Once I had read the wonderful Clive James’ article on the prevalence of the words “absolutely” and “phenomenal” in BBC Olympics coverage, it because apparent to me that they were both used by a vast range of correspondents an absolutely phenomenal number of times! The Olympics revealed much about modern London, and about modern Britain – and also about the modern BBC. It is a mixed scorecard – but one which provides evidence we should be very thankful for a quality independent broadcaster.
Firstly, on the language point, even Mr James implicitly accepts that a larger number of commentators and interviewers inevitably means a decline in the average level of language skill. Words such as “absolutely” and “phenomenal” did become somewhat en vogue, but at no great cost. Of course, our own Colin Murray’s plain incorrect use of “have went” did become excruciating within minutes, even to a language liberal…
Secondly, some questions were raised, including apparently internally, on the BBC’s bias towards home athletes – indeed, it was alleged that this amounted to straightforward jingoism. I personally found this, if anything, less the case than it had been in the past (I had taken to watching major athletics championships on Eurosport rather than BBC in order to find out who actually won as opposed to who gallantly came seventh), if only because covering the British athlete and covering the winner coincided more often than it usually does! In my own experience it was in fact ITV Daybreak which went overboard with an appalling line of questioning to foreign journalists on the final Friday morning to the extent that they may as well have asked the poor Frenchwoman “Don’t you agree this Olympics was the best ever and it was specifically because we beat you to host it?”
Thirdly, questions were also raised specifically about BBC NI’s coverage of local competitors. There should be no doubt that it was entirely legitimate – and indeed specifically helpful – for BBC NI to cover competitors from NI who happened to be competing for the Irish team; it was perhaps less legitimate for this to extend on occasions to covering other Irish competitors, to the extent of appearing to favour one to win against a British opponent in one of the boxing finals (I think this was a desperate attempt at justifying coverage of the Olympics on local news upon the elimination of all NI competitors rather than anything “political” – but this in some way only makes it worse, for there was plenty of other news to cover locally). In a time of cutbacks elsewhere, I am not sure why we needed two correspondents of our own, although they were probably better in London than South Carolina. Yet as far as I am aware, some really interesting pieces of genuinely local interest were missed – was it mentioned that the wonderful showjumping barriers were assembled by people from Northern Ireland, for example?
Fourthly, questions were raised about the BBC’s decision to place its newsreaders within Olympic Park. Here, I agree entirely. I am a mammoth sports fan. But the last thing I wanted to do upon watching the news was to re-watch what I had just watched on the sports coverage. I could watch as many re-runs as I wanted via red buttons, internet links and highlights shows (the latter meant this was the case even when I was restricted to analogue TV for nearly a week), I did not need them repeated on the news as well. It was as if nothing else happened in the world while all 7 billion of us apparently became enamoured with “Jess Ennis” (see below). I suggest that is unlikely!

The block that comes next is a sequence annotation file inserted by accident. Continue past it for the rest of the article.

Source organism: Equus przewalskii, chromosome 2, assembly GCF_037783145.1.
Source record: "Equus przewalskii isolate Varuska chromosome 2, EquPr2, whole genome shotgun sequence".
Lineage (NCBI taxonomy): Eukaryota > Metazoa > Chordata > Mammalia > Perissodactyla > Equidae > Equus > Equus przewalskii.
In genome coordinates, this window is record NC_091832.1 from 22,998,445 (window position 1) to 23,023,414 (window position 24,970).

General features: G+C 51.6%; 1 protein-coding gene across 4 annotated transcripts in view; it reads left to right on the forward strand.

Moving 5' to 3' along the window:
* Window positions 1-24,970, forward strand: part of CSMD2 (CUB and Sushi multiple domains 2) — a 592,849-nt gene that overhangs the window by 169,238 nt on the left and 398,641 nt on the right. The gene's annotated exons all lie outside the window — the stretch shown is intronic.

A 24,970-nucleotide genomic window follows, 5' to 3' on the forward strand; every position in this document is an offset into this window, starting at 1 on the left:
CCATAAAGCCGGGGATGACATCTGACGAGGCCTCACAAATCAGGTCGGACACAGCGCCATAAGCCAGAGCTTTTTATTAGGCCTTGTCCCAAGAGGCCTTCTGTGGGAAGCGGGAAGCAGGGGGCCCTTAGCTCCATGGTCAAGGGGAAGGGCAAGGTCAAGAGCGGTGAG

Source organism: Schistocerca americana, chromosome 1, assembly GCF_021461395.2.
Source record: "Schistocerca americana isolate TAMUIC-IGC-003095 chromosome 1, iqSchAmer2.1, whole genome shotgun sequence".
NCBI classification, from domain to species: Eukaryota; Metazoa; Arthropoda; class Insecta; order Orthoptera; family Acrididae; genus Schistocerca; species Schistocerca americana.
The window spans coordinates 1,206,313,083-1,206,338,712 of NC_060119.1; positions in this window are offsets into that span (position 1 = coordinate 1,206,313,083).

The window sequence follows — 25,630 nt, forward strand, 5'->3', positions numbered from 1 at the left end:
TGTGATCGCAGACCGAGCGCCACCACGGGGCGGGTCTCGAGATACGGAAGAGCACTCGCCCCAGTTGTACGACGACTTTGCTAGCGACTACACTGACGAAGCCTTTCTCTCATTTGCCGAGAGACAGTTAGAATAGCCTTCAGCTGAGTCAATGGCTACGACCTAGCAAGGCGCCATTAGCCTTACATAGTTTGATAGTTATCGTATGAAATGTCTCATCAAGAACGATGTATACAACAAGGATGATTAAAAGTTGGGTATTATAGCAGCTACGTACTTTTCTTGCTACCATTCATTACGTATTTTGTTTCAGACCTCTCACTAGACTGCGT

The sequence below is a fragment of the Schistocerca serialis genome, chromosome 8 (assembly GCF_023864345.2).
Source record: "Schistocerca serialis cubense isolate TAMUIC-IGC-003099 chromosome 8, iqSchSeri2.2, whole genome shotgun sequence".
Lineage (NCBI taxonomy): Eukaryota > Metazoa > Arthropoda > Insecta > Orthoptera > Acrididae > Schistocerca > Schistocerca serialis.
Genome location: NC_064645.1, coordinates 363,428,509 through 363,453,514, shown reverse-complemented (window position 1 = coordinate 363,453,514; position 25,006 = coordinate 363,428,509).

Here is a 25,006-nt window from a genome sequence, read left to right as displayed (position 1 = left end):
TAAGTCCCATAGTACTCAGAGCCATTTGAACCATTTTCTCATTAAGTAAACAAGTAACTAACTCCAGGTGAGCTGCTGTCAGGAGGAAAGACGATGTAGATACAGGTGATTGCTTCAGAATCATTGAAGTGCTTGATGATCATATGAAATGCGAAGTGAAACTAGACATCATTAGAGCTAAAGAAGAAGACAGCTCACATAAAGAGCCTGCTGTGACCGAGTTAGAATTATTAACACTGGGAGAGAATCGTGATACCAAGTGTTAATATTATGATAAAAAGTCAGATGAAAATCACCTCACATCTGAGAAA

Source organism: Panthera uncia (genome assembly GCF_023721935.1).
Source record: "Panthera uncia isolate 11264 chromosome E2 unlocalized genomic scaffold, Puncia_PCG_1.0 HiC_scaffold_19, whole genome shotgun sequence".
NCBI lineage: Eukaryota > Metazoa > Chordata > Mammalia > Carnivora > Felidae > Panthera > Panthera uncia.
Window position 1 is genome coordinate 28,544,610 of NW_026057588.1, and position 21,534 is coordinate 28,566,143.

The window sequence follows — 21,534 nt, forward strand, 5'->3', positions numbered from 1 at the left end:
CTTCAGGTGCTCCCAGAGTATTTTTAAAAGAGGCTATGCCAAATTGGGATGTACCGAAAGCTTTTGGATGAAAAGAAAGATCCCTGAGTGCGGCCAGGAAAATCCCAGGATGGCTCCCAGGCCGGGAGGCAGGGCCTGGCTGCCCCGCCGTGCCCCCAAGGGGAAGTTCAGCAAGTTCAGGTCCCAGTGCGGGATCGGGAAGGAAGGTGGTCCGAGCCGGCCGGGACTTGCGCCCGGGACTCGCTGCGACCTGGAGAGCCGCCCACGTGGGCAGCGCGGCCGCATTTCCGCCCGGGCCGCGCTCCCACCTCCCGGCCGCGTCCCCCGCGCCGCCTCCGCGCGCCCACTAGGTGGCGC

Fifthly, there was some comment on the level of familiarity shown towards British competitors, from openly hugging them through to naming the outstanding star of the British track-and-field team “Jess” rather than “Jessica”. I must say I was relatively untroubled by this most of the time – part of the point of the whole thing was the emotional outpouring of a country proud to have hosted the games so well and competed so well within them. Nevertheless, I do wonder if the formality pendulum has not by now swung too far; it was as if the BBC correspondents were claiming a share in a success which, to be clear, had nothing whatsoever to do with them.
Finally, I was surprised at the number of careless errors which crept into the coverage, particularly on the radio where accuracy is all-important. Leads were assigned to the wrong person; “hours” were referred to as “minutes”; periods without a gold medal were referred to as periods without a medal. My own view is that there is a clear distinction between radio and TV broadcasting and a different set of skills required – it is not always appropriate to shift presenters directly from one to the other.
For all of that, the the Olympics amounted to a return to form for the BBC after a difficult summer. It is worth noting the true scandal of Olympics broadcasting was the failure of NBC to show the 100 metres men’s final live in the United States. That was an outrageous example of commercialism gone completely barking, with public interest scurrilously tossed out of the window. This should tell us one thing which should stand out above all: there was good and bad about the BBC coverage, but long may we be thankful for it.